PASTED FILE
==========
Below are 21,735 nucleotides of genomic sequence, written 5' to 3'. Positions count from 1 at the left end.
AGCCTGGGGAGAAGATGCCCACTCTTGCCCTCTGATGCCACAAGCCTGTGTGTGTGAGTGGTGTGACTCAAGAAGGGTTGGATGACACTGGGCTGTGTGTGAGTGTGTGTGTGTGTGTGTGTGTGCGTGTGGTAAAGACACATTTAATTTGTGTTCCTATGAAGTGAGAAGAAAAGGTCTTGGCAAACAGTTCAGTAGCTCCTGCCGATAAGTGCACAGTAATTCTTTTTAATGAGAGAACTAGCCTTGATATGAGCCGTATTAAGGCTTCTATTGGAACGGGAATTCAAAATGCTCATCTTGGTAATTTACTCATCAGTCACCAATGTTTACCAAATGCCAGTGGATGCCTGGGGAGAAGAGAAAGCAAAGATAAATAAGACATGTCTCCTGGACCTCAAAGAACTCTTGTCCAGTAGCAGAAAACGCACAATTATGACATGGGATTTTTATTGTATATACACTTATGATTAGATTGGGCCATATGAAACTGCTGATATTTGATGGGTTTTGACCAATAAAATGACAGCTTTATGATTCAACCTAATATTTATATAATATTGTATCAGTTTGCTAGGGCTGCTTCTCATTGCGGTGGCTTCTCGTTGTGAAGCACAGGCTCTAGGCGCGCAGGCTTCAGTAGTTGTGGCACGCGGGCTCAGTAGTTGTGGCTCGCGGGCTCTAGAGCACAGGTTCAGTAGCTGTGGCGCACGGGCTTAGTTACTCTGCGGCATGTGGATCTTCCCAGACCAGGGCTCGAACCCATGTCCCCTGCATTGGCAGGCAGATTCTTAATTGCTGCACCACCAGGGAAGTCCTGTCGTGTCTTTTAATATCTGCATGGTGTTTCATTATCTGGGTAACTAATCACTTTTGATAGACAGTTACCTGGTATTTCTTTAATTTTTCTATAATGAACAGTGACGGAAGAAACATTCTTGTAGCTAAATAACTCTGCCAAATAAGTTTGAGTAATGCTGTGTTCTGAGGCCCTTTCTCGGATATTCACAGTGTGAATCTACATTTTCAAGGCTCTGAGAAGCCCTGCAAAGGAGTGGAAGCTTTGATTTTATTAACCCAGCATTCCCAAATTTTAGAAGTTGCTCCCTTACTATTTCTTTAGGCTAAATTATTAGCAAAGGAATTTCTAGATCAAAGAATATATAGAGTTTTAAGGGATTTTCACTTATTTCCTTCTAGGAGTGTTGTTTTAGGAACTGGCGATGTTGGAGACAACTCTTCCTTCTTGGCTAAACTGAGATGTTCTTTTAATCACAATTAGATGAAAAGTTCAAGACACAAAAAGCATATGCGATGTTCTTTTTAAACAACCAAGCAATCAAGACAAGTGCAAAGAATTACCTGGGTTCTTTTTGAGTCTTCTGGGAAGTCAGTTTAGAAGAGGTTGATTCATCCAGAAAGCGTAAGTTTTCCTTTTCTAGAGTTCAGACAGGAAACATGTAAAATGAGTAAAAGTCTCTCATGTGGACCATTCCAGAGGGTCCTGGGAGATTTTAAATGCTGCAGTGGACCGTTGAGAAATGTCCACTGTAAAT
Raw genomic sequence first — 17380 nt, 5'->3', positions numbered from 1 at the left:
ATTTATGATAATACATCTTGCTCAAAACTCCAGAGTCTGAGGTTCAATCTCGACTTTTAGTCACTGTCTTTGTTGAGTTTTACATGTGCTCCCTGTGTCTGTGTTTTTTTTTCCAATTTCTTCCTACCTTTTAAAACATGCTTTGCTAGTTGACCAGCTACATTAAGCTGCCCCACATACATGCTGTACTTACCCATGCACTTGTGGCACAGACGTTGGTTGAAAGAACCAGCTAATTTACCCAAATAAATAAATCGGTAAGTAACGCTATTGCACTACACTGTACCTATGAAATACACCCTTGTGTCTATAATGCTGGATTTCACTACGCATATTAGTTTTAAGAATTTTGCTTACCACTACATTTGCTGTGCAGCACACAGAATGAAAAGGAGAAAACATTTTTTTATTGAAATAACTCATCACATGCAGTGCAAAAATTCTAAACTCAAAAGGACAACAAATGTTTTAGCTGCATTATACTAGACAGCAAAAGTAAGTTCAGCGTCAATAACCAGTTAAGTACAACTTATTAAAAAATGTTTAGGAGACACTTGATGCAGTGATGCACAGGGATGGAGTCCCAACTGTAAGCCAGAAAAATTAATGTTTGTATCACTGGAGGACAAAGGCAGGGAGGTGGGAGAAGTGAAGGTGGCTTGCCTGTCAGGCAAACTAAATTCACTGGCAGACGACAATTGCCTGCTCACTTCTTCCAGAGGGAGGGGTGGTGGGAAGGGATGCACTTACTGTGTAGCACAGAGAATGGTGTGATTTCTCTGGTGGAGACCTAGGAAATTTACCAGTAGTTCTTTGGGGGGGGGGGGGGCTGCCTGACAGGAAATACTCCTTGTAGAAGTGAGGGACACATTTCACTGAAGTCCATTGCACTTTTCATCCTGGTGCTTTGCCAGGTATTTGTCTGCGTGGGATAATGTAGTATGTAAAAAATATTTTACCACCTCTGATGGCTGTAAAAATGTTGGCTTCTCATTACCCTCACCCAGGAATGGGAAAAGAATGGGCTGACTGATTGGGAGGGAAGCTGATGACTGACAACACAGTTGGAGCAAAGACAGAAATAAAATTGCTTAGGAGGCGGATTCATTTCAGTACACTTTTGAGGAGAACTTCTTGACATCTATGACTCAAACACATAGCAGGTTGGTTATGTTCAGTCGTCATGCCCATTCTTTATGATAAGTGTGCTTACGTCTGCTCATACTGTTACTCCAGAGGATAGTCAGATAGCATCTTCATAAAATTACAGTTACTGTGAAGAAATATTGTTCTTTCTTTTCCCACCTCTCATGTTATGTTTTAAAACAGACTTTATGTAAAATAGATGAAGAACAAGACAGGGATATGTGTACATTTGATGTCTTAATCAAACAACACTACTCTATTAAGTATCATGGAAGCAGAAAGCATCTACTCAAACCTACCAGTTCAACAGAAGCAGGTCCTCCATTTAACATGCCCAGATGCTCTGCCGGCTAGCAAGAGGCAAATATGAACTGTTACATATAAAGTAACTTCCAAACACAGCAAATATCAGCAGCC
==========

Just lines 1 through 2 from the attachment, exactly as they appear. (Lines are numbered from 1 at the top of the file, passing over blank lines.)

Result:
Below are 21,735 nucleotides of genomic sequence, written 5' to 3'. Positions count from 1 at the left end.
AGCCTGGGGAGAAGATGCCCACTCTTGCCCTCTGATGCCACAAGCCTGTGTGTGTGAGTGGTGTGACTCAAGAAGGGTTGGATGACACTGGGCTGTGTGTGAGTGTGTGTGTGTGTGTGTGTGTGCGTGTGGTAAAGACACATTTAATTTGTGTTCCTATGAAGTGAGAAGAAAAGGTCTTGGCAAACAGTTCAGTAGCTCCTGCCGATAAGTGCACAGTAATTCTTTTTAATGAGAGAACTAGCCTTGATATGAGCCGTATTAAGGCTTCTATTGGAACGGGAATTCAAAATGCTCATCTTGGTAATTTACTCATCAGTCACCAATGTTTACCAAATGCCAGTGGATGCCTGGGGAGAAGAGAAAGCAAAGATAAATAAGACATGTCTCCTGGACCTCAAAGAACTCTTGTCCAGTAGCAGAAAACGCACAATTATGACATGGGATTTTTATTGTATATACACTTATGATTAGATTGGGCCATATGAAACTGCTGATATTTGATGGGTTTTGACCAATAAAATGACAGCTTTATGATTCAACCTAATATTTATATAATATTGTATCAGTTTGCTAGGGCTGCTTCTCATTGCGGTGGCTTCTCGTTGTGAAGCACAGGCTCTAGGCGCGCAGGCTTCAGTAGTTGTGGCACGCGGGCTCAGTAGTTGTGGCTCGCGGGCTCTAGAGCACAGGTTCAGTAGCTGTGGCGCACGGGCTTAGTTACTCTGCGGCATGTGGATCTTCCCAGACCAGGGCTCGAACCCATGTCCCCTGCATTGGCAGGCAGATTCTTAATTGCTGCACCACCAGGGAAGTCCTGTCGTGTCTTTTAATATCTGCATGGTGTTTCATTATCTGGGTAACTAATCACTTTTGATAGACAGTTACCTGGTATTTCTTTAATTTTTCTATAATGAACAGTGACGGAAGAAACATTCTTGTAGCTAAATAACTCTGCCAAATAAGTTTGAGTAATGCTGTGTTCTGAGGCCCTTTCTCGGATATTCACAGTGTGAATCTACATTTTCAAGGCTCTGAGAAGCCCTGCAAAGGAGTGGAAGCTTTGATTTTATTAACCCAGCATTCCCAAATTTTAGAAGTTGCTCCCTTACTATTTCTTTAGGCTAAATTATTAGCAAAGGAATTTCTAGATCAAAGAATATATAGAGTTTTAAGGGATTTTCACTTATTTCCTTCTAGGAGTGTTGTTTTAGGAACTGGCGATGTTGGAGACAACTCTTCCTTCTTGGCTAAACTGAGATGTTCTTTTAATCACAATTAGATGAAAAGTTCAAGACACAAAAAGCATATGCGATGTTCTTTTTAAACAACCAAGCAATCAAGACAAGTGCAAAGAATTACCTGGGTTCTTTTTGAGTCTTCTGGGAAGTCAGTTTAGAAGAGGTTGATTCATCCAGAAAGCGTAAGTTTTCCTTTTCTAGAGTTCAGACAGGAAACATGTAAAATGAGTAAAAGTCTCTCATGTGGACCATTCCAGAGGGTCCTGGGAGATTTTAAATGCTGCAGTGGACCGTTGAGAAATGTCCACTGTAAAT